Summary: Act 3: Scene 3

With a flourish of trumpets, King Henry appears before the gates of the French town of Harfleur. The town has sounded a parley—in other words, its inhabitants have asked for a cease-fire in order to negotiate. The governor of Harfleur stands on the town walls. King Henry addresses him, advising him to surrender immediately. Henry declares that if the governor surrenders, the people of the town will be allowed to live. However, if he makes the English fight their way inside, the English will destroy the town, rape the women, and kill the children. The governor replies that although he would rather not surrender, he has just received word from the Dauphin that no army can be raised in time to rescue Harfleur. He declares that he will therefore open the gates. Henry orders Exeter to fortify Harfleur as a citadel from which the English can fight the French. He says that he himself will take his forces onward to Calais the next day.

Read a translation of Act 3: Scene 3.

Summary: Act 3: Scene 4

Scene 4 transitions to King Charles’s palace, where the king’s daughter, Catherine, speaks with her maid, Alice. Catherine speaks no English, and this scene is spoken almost entirely in French. Alice has spent some time in England and knows some English, so Catherine asks her to teach her the language. Catherine seems to suspect, wisely, that she may soon need to be able to communicate with the king of England. They begin by learning the names of parts of the body. Catherine mispronounces them amusingly, but she is eager to learn them anyway—that is, until the final two words, “foot” and “count” (i.e., gown), which sound like French obscenities.

Read a translation of Act 3: Scene 4.

Summary: Act 3: Scene 5

Scene 5 also takes place at the French court. King Charles, the Dauphin, and his advisors—including the Constable of France and the Duke of Bourbon—are having an urgent meeting to discuss King Henry’s swift advance through France. The French exclamations that pepper their English conversation signify the degree of their distress. They cannot figure out how the English got to be so courageous, since they come from such a damp, gloomy climate. They feel their national honor has been outraged by the British successes, and they are determined to turn the tables. Worst of all, their wives and mistresses have started to make fun of them for being beaten by King Henry’s forces.

King Charles, more sensible and decisive than his followers, orders all his noblemen to raise troops for the army. He calls on about twenty noblemen by name, and presumably there are many more. Charles and his men are confident that with this great number of troops raised, they can intimidate King Henry, conquer his army, and bring him back as a defeated prisoner.

Read a translation of Act 3: Scene 5.

Analysis: Act 3: Scenes 3–5

King Henry urges the surrender of Harfleur with the same complex, morally shaky rhetoric that we see in earlier scenes. He plans—or at least claims to plan, in order to intimidate the governor—to authorize rape, murder, and total destruction unless the governor surrenders the city. The images Henry uses are vivid: he tells the governor to imagine “[t]he blind and bloody soldier with foul hand / Desir[ing] the locks of your still-shrieking daughters” and “[y]our naked infants spitted upon pikes” (3.3.34–35, 38). These images, in addition to being highly disturbing, are troublesome in that they force us to question how honorable or decent Henry is if he is willing to harm innocents so cruelly. Furthermore, Henry’s speech once again deflects responsibility for the impending carnage from himself. He says that if the town doesn’t surrender instantly, he will lose control of his soldiers, and it will be Harfleur’s own fault for subjecting itself to destruction. However, this idea seems to be merely rhetorical, as it is Henry who has urged his men to become killing machines.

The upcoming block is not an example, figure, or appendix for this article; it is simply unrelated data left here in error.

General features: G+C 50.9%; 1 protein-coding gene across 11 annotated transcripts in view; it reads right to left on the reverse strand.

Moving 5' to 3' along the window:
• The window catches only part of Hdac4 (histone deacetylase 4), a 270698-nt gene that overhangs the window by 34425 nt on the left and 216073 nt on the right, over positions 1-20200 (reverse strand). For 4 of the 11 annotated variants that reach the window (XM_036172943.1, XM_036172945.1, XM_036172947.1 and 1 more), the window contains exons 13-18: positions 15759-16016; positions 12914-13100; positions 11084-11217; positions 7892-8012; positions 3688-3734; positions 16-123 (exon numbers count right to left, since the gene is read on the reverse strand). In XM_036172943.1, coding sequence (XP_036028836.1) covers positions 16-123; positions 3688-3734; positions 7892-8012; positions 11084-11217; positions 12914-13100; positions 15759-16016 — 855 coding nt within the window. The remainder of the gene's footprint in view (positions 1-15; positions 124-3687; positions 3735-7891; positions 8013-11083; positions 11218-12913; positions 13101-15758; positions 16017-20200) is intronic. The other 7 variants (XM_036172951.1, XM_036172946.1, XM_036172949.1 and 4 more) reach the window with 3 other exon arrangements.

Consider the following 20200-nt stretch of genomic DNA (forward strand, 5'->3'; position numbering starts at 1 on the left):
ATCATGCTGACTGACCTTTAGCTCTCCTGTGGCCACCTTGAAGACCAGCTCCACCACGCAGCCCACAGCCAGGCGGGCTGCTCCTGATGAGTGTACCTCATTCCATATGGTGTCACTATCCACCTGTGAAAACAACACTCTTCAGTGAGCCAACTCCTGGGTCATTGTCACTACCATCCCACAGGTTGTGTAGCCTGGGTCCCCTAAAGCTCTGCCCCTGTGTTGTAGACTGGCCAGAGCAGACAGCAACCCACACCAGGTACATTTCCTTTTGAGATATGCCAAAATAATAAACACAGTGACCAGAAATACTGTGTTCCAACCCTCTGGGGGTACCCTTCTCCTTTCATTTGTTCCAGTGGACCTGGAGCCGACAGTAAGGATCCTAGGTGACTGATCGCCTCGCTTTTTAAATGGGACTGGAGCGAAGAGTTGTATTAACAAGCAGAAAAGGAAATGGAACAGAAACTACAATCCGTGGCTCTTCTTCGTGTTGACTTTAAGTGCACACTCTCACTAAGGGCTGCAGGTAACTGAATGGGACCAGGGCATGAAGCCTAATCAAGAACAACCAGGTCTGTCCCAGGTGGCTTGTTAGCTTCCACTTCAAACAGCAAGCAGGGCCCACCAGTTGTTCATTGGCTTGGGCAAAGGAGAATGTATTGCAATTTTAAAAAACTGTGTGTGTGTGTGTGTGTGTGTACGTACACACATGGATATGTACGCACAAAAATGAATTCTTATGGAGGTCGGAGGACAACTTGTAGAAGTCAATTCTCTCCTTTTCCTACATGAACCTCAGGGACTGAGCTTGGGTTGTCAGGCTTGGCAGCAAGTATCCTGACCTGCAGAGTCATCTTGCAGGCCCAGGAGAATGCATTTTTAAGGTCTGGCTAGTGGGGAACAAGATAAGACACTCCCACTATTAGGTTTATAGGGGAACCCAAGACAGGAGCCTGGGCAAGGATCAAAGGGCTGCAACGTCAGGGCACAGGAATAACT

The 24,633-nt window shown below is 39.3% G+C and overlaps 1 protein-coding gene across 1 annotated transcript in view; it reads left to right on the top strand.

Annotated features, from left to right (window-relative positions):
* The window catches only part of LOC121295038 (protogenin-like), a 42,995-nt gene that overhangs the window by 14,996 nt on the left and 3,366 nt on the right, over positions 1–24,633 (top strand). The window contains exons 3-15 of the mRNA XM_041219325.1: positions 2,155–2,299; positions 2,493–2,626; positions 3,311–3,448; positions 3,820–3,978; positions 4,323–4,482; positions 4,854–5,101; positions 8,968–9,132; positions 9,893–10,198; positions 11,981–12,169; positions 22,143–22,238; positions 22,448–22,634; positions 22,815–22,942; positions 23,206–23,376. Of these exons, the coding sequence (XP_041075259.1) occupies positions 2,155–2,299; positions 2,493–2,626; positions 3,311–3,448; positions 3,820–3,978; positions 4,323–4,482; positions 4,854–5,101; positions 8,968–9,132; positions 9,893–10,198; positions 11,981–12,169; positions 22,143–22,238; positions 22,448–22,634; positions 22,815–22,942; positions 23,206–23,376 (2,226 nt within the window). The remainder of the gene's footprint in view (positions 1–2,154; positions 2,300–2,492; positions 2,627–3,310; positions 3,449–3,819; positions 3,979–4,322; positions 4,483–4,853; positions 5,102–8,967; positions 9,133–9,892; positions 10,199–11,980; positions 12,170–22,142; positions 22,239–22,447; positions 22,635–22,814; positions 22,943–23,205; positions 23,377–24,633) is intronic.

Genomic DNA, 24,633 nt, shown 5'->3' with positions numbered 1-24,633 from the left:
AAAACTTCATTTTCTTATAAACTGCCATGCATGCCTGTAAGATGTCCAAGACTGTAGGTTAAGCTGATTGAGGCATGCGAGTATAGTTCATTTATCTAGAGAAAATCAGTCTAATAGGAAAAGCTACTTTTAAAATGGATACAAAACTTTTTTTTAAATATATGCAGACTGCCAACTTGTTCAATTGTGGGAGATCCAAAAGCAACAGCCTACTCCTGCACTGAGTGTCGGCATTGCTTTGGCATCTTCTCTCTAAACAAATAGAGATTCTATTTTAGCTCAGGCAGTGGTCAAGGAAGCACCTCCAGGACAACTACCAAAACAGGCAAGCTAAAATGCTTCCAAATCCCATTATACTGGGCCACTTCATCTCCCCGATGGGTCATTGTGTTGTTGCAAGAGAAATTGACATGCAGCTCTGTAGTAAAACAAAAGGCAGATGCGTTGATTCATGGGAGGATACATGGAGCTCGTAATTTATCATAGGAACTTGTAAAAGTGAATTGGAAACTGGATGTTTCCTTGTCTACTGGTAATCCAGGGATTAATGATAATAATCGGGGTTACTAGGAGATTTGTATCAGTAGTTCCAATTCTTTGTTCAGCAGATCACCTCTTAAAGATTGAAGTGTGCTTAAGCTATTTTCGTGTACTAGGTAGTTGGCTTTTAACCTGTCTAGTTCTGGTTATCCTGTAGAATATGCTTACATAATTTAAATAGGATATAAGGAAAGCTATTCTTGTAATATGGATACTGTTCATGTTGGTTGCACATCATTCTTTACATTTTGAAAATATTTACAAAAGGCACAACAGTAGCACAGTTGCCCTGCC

Shortly after the introduction of the dialects of Fluellen, MacMorris, and Jamy, Shakespeare adds another level to his increasingly complicated linguistic panorama by rendering act 3, scene 4, almost entirely in French. The scene is essentially a comic one, involving a language lesson mangled by the deficiency of the teacher, Alice. A further source of humor is Catherine’s perception of apparent obscenities in basic English words. Catherine is scandalized by the similarity of “foot” to the French word foutre, meaning “to f***” (index for the act of fornication). Similarly, Alice pronounces the English word for gown as “count”—sometimes printed as “cown”—which sounds to Catherine like the French word “con,” or “c***” (derogatory word for female genitalia). Catherine declares that she is disgusted with English—a language that is vulgar and immodest (“gros, et impudique”) and that respectable ladies would not use (3.4.51).

Read an in-depth analysis of Catherine.

In act 3, scene 5, we see that the French nobility are at last starting to take the threat of Henry’s invasion seriously. Still, instead of being threatened by the English troops’ show of power, all the Frenchmen except King Charles are simply scornful, scandalized that the English have been allowed to progress so far. Shakespeare throws in an assortment of French phrases to show the agitation of the group as well as to accent their foreignness. The noblemen exclaim, “O Dieu vivant!” (“O living God!”), “Mort de ma vie!” (“Death of my life!”), and “Dieu de batailles!” (“O God of battles!”—a phrase Henry himself uses later on). They deride and insult the English with amusing turns of phrase that make them seem more like mocking schoolboys than warriors. By portraying the Frenchmen’s petty mockery of the English, Shakespeare in fact mocks the French.